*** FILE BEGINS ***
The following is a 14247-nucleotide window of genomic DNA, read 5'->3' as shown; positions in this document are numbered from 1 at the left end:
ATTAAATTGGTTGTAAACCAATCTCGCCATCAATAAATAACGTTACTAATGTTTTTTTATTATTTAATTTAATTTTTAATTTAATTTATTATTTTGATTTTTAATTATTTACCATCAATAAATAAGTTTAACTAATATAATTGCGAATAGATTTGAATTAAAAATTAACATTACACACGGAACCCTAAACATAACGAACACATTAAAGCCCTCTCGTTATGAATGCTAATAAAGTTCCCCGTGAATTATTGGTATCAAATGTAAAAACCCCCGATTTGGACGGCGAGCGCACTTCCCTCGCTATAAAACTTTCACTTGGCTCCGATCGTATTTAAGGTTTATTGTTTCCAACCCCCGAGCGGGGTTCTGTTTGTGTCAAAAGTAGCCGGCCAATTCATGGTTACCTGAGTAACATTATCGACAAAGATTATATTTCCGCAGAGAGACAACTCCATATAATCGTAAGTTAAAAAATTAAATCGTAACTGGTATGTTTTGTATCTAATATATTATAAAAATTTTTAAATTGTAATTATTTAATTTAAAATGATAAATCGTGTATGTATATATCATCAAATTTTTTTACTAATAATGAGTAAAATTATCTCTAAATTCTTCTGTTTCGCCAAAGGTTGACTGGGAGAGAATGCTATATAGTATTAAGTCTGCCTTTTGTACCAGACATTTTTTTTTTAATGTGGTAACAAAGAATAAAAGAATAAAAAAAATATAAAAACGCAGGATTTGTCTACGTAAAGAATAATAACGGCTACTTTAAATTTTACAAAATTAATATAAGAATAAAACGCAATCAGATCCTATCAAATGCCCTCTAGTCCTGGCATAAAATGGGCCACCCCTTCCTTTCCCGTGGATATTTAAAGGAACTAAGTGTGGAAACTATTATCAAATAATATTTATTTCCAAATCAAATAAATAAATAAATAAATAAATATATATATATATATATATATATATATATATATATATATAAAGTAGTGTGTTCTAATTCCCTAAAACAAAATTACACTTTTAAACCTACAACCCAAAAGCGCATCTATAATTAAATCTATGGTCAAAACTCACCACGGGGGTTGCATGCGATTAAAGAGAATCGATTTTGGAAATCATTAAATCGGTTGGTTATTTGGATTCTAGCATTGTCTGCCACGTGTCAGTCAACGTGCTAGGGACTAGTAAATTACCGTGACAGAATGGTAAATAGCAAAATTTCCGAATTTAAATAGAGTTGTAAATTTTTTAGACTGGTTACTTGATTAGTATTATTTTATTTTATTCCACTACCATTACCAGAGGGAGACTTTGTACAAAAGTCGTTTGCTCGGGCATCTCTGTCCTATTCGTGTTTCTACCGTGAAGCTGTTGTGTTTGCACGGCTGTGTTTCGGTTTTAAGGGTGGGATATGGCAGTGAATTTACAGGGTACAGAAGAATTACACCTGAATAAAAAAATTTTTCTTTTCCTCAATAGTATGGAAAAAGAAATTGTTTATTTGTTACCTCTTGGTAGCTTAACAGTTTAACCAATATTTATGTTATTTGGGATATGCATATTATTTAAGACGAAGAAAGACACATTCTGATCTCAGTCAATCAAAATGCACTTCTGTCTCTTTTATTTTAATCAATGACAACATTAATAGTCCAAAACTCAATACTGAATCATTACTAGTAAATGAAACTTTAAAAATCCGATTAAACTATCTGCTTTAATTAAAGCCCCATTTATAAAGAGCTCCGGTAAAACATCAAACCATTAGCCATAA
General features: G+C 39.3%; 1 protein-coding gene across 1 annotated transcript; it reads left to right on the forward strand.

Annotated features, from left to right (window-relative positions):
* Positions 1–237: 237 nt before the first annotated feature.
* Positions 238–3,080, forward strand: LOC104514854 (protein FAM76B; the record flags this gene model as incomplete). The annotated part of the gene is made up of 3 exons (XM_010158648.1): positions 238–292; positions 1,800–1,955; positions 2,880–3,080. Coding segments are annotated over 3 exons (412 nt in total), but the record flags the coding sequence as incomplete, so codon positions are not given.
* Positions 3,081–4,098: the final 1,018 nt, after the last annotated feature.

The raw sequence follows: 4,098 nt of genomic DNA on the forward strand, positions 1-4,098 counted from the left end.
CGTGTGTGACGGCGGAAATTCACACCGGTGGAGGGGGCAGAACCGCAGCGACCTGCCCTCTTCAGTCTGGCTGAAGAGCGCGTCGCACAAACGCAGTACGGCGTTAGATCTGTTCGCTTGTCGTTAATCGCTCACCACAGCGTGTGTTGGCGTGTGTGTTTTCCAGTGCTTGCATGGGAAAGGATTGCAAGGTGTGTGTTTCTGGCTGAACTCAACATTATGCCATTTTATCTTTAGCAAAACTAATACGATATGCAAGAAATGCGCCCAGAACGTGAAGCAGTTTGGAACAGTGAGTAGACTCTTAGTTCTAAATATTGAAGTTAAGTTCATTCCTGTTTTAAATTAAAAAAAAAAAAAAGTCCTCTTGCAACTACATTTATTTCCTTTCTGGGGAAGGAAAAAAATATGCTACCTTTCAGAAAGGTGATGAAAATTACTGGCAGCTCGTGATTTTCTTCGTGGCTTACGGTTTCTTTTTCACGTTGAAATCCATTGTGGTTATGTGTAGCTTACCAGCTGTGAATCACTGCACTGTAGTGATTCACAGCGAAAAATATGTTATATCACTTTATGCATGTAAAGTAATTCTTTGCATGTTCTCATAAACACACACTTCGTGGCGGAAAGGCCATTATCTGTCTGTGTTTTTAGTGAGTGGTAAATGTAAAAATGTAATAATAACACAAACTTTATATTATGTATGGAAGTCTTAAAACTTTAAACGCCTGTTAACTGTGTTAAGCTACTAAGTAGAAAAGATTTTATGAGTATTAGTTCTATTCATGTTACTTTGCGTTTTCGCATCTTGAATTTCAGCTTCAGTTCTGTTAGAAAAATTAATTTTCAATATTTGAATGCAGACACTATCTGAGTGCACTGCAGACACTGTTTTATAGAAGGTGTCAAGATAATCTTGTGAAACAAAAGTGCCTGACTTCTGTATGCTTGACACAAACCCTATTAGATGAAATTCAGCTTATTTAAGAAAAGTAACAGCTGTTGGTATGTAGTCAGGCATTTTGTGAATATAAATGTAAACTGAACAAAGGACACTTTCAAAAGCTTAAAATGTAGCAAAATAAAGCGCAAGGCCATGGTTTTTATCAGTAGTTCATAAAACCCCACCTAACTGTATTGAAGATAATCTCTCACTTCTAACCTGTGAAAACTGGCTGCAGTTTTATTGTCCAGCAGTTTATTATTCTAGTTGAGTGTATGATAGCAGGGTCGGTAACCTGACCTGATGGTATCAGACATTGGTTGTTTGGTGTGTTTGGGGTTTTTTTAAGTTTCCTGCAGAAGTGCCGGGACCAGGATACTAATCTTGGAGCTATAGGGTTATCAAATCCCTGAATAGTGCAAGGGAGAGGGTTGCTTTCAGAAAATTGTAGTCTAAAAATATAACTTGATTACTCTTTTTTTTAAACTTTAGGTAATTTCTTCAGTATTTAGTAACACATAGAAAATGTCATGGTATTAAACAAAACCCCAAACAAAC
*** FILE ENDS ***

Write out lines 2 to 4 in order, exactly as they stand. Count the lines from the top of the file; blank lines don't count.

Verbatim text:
ATTAAATTGGTTGTAAACCAATCTCGCCATCAATAAATAACGTTACTAATGTTTTTTTATTATTTAATTTAATTTTTAATTTAATTTATTATTTTGATTTTTAATTATTTACCATCAATAAATAAGTTTAACTAATATAATTGCGAATAGATTTGAATTAAAAATTAACATTACACACGGAACCCTAAACATAACGAACACATTAAAGCCCTCTCGTTATGAATGCTAATAAAGTTCCCCGTGAATTATTGGTATCAAATGTAAAAACCCCCGATTTGGACGGCGAGCGCACTTCCCTCGCTATAAAACTTTCACTTGGCTCCGATCGTATTTAAGGTTTATTGTTTCCAACCCCCGAGCGGGGTTCTGTTTGTGTCAAAAGTAGCCGGCCAATTCATGGTTACCTGAGTAACATTATCGACAAAGATTATATTTCCGCAGAGAGACAACTCCATATAATCGTAAGTTAAAAAATTAAATCGTAACTGGTATGTTTTGTATCTAATATATTATAAAAATTTTTAAATTGTAATTATTTAATTTAAAATGATAAATCGTGTATGTATATATCATCAAATTTTTTTACTAATAATGAGTAAAATTATCTCTAAATTCTTCTGTTTCGCCAAAGGTTGACTGGGAGAGAATGCTATATAGTATTAAGTCTGCCTTTTGTACCAGACATTTTTTTTTTAATGTGGTAACAAAGAATAAAAGAATAAAAAAAATATAAAAACGCAGGATTTGTCTACGTAAAGAATAATAACGGCTACTTTAAATTTTACAAAATTAATATAAGAATAAAACGCAATCAGATCCTATCAAATGCCCTCTAGTCCTGGCATAAAATGGGCCACCCCTTCCTTTCCCGTGGATATTTAAAGGAACTAAGTGTGGAAACTATTATCAAATAATATTTATTTCCAAATCAAATAAATAAATAAATAAATAAATATATATATATATATATATATATATATATATATATATATAAAGTAGTGTGTTCTAATTCCCTAAAACAAAATTACACTTTTAAACCTACAACCCAAAAGCGCATCTATAATTAAATCTATGGTCAAAACTCACCACGGGGGTTGCATGCGATTAAAGAGAATCGATTTTGGAAATCATTAAATCGGTTGGTTATTTGGATTCTAGCATTGTCTGCCACGTGTCAGTCAACGTGCTAGGGACTAGTAAATTACCGTGACAGAATGGTAAATAGCAAAATTTCCGAATTTAAATAGAGTTGTAAATTTTTTAGACTGGTTACTTGATTAGTATTATTTTATTTTATTCCACTACCATTACCAGAGGGAGACTTTGTACAAAAGTCGTTTGCTCGGGCATCTCTGTCCTATTCGTGTTTCTACCGTGAAGCTGTTGTGTTTGCACGGCTGTGTTTCGGTTTTAAGGGTGGGATATGGCAGTGAATTTACAGGGTACAGAAGAATTACACCTGAATAAAAAAATTTTTCTTTTCCTCAATAGTATGGAAAAAGAAATTGTTTATTTGTTACCTCTTGGTAGCTTAACAGTTTAACCAATATTTATGTTATTTGGGATATGCATATTATTTAAGACGAAGAAAGACACATTCTGATCTCAGTCAATCAAAATGCACTTCTGTCTCTTTTATTTTAATCAATGACAACATTAATAGTCCAAAACTCAATACTGAATCATTACTAGTAAATGAAACTTTAAAAATCCGATTAAACTATCTGCTTTAATTAAAGCCCCATTTATAAAGAGCTCCGGTAAAACATCAAACCATTAGCCATAA
General features: G+C 39.3%; 1 protein-coding gene across 1 annotated transcript; it reads left to right on the forward strand.

Annotated features, from left to right (window-relative positions):